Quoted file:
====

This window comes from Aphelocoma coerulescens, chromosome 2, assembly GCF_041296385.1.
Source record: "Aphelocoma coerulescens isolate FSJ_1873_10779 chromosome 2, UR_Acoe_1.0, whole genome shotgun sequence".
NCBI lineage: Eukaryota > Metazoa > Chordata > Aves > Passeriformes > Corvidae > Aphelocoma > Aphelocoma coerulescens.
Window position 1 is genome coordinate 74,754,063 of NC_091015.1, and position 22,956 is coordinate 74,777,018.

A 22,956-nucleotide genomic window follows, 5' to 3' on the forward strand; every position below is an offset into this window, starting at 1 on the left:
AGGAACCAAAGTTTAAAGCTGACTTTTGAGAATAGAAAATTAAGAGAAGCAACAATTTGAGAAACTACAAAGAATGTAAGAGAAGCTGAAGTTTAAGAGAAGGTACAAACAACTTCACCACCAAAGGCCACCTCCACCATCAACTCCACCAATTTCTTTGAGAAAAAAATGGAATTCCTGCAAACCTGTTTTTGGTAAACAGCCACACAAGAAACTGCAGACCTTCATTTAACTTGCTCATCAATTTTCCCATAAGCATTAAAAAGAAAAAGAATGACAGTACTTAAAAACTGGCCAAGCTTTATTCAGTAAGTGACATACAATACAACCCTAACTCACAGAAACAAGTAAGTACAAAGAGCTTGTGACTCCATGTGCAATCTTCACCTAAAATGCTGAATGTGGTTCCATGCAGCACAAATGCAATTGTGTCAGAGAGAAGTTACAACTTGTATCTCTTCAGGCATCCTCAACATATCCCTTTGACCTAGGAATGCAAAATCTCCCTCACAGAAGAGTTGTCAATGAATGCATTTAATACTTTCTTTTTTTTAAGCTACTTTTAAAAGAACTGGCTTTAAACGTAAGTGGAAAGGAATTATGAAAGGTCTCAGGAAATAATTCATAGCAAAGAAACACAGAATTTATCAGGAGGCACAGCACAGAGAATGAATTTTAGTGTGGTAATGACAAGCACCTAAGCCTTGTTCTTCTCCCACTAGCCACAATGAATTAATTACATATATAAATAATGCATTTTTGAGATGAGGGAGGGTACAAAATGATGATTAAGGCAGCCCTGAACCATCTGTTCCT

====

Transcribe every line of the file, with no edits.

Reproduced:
This window comes from Aphelocoma coerulescens, chromosome 2, assembly GCF_041296385.1.
Source record: "Aphelocoma coerulescens isolate FSJ_1873_10779 chromosome 2, UR_Acoe_1.0, whole genome shotgun sequence".
NCBI lineage: Eukaryota > Metazoa > Chordata > Aves > Passeriformes > Corvidae > Aphelocoma > Aphelocoma coerulescens.
Window position 1 is genome coordinate 74,754,063 of NC_091015.1, and position 22,956 is coordinate 74,777,018.

A 22,956-nucleotide genomic window follows, 5' to 3' on the forward strand; every position below is an offset into this window, starting at 1 on the left:
AGGAACCAAAGTTTAAAGCTGACTTTTGAGAATAGAAAATTAAGAGAAGCAACAATTTGAGAAACTACAAAGAATGTAAGAGAAGCTGAAGTTTAAGAGAAGGTACAAACAACTTCACCACCAAAGGCCACCTCCACCATCAACTCCACCAATTTCTTTGAGAAAAAAATGGAATTCCTGCAAACCTGTTTTTGGTAAACAGCCACACAAGAAACTGCAGACCTTCATTTAACTTGCTCATCAATTTTCCCATAAGCATTAAAAAGAAAAAGAATGACAGTACTTAAAAACTGGCCAAGCTTTATTCAGTAAGTGACATACAATACAACCCTAACTCACAGAAACAAGTAAGTACAAAGAGCTTGTGACTCCATGTGCAATCTTCACCTAAAATGCTGAATGTGGTTCCATGCAGCACAAATGCAATTGTGTCAGAGAGAAGTTACAACTTGTATCTCTTCAGGCATCCTCAACATATCCCTTTGACCTAGGAATGCAAAATCTCCCTCACAGAAGAGTTGTCAATGAATGCATTTAATACTTTCTTTTTTTTAAGCTACTTTTAAAAGAACTGGCTTTAAACGTAAGTGGAAAGGAATTATGAAAGGTCTCAGGAAATAATTCATAGCAAAGAAACACAGAATTTATCAGGAGGCACAGCACAGAGAATGAATTTTAGTGTGGTAATGACAAGCACCTAAGCCTTGTTCTTCTCCCACTAGCCACAATGAATTAATTACATATATAAATAATGCATTTTTGAGATGAGGGAGGGTACAAAATGATGATTAAGGCAGCCCTGAACCATCTGTTCCT